For example, if you know the chicken farmer up the road favors pipe tobacco with a certain flavor to it, make it your business to produce a compatible blend. From there, you can set up an arrangement where you automatically deliver a certain quantity per month in exchange for a set number of eggs. Once you establish a good relationship with a trading partner, do what you can to keep that trade balanced, fair, and long term.

To someone with a business oriented mind and an eye for valuable crops, tobacco may look very appealing in a post-crisis world. In order to get started, you can practice growing tobacco now and learn as much as possible about different blends and uses.

You should also hone haggling and other negotiation skills so that each trade helps you get what you want as well as ensure a good flow of repeat trades with the same partner.

CCC3

This article has been written by Carmela Tyrell for Survivopedia.

Sources

www.ehow.com/how_2227316_use-organic-pesticide-tobacco.html

http://www.howtogrowtobacco.com/

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Carmela Tyrell

About Carmela Tyrell

Carmela Tyrrell is committed to off gridding for survival and every day life. She is currently working on combining vertical container gardening with hydroponics. Tyrrell is also exploring ways to integrate magnetic and solar power generation methods. On any given day, her husband and six cats give thanks that she has not yet blown up the house. You can send Carmela a message at editor [at] survivopedia.com.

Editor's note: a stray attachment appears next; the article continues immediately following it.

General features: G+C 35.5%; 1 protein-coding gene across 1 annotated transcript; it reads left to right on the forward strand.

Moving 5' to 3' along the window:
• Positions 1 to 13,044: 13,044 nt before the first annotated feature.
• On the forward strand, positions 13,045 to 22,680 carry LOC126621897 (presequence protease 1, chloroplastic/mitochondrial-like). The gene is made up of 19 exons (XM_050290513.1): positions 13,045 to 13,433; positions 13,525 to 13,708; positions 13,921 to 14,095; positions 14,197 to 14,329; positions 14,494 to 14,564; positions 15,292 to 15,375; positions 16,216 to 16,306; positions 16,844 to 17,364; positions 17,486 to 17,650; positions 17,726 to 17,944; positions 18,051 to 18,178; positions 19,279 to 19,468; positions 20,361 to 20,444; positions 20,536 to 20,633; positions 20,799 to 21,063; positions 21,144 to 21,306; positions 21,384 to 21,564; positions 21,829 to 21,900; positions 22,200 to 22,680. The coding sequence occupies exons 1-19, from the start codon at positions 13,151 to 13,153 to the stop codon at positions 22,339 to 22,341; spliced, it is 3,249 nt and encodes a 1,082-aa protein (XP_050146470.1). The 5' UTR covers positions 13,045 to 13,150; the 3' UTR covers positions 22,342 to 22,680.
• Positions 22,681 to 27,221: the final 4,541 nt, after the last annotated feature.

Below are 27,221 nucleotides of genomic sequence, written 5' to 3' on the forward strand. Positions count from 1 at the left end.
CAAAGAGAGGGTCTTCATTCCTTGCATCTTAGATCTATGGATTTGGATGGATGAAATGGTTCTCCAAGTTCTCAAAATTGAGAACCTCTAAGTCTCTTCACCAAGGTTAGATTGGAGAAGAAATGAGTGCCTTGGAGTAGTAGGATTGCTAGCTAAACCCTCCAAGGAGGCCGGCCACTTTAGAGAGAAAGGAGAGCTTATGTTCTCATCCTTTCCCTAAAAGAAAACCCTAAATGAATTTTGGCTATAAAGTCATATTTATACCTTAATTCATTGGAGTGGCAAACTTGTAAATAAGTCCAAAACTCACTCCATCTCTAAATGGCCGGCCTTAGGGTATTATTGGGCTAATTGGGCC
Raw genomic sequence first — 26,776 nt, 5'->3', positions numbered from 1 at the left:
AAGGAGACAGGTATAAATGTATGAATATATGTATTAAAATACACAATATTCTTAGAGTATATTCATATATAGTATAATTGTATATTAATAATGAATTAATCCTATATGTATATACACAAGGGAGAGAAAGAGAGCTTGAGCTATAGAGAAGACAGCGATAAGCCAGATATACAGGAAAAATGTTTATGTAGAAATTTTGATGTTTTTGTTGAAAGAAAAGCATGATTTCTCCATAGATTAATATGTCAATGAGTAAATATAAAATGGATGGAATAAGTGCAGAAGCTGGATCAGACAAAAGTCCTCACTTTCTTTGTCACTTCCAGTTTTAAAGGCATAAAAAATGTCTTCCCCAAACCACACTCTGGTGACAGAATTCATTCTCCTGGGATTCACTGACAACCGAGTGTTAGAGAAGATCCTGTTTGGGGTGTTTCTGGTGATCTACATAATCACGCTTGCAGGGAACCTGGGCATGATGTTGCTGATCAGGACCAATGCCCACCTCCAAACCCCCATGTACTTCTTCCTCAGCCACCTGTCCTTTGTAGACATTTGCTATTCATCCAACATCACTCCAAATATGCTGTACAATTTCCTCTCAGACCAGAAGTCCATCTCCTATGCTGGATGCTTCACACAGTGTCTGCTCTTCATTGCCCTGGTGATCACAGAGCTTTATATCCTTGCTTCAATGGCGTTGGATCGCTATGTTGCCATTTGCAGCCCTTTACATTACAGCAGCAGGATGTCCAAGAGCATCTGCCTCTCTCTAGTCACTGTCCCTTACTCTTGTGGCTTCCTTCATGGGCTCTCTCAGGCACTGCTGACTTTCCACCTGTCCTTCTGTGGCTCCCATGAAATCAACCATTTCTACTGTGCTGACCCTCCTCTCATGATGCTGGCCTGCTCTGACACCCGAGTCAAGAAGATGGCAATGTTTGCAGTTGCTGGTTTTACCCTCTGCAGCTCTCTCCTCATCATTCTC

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Comments

  1. It's so ironic you mention this crop as "valuable" in a post-collapse society.. A few days ago I was discussing scenarios with a stranger about the troubles smokers are going to go through if that nicotine urge hits, and all the stores and gas-stations are looted. I can almost guarantee that the first thing ripped off the shelves if society collapses, WILL NOT be food. It will be all the tobacco and alcohol

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  2. You have to be careful about raising tobacco as it can harbor viruses that can affect related crops like tomatoes, potatoes and egg plants. It should not be in the same rotation with them.

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  3. To get started now, to learn and to supply personal needs is maybe a good idea depending on the LAW. Tobacco is heavily regulated and anything over a few plants? is illegal.
    I wouldn't want to draw extra scrutiny from BATFE. The T is for Tobacco.

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    • Does anyone know how many plants are the legal limit?

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    • Thesouthernnationalist says:

      Actually, you may grow as much as you want to for your own use , it is not illegal.
      The problem is selling it or trading it for anything of value.
      You have to have to register and pay taxes on it or the batf will come calling.

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  4. This is a good article. I do not grow tobacco, but I have long considered it a huge barter item. That and alcohol. It does not matter how bad the human misery index gets, people will just want these things more than ever. It will be one of the last luxuries. Throwing a carton in the cart once in awhile and storing it in a vacuum pack may pay off big time, at some point. The same for a bottle of liquor.
    Just being able to grow things and make things and being handy in general are the best things you can have. Become a jack of all trades, if you can. Buy those Stanley do it yourself books on electrical, plumbing, etc. Books are excellent things to have. Hard drives crash, power can be lost, disks can be damaged.

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  5. Great Grey says:

    Given the soil type needed it won't grow most of the country where it is not already grown. There will be spots of course but they are also the place to grow blueberries etc.

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  6. Where do you get the seeds?

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  7. Carmella,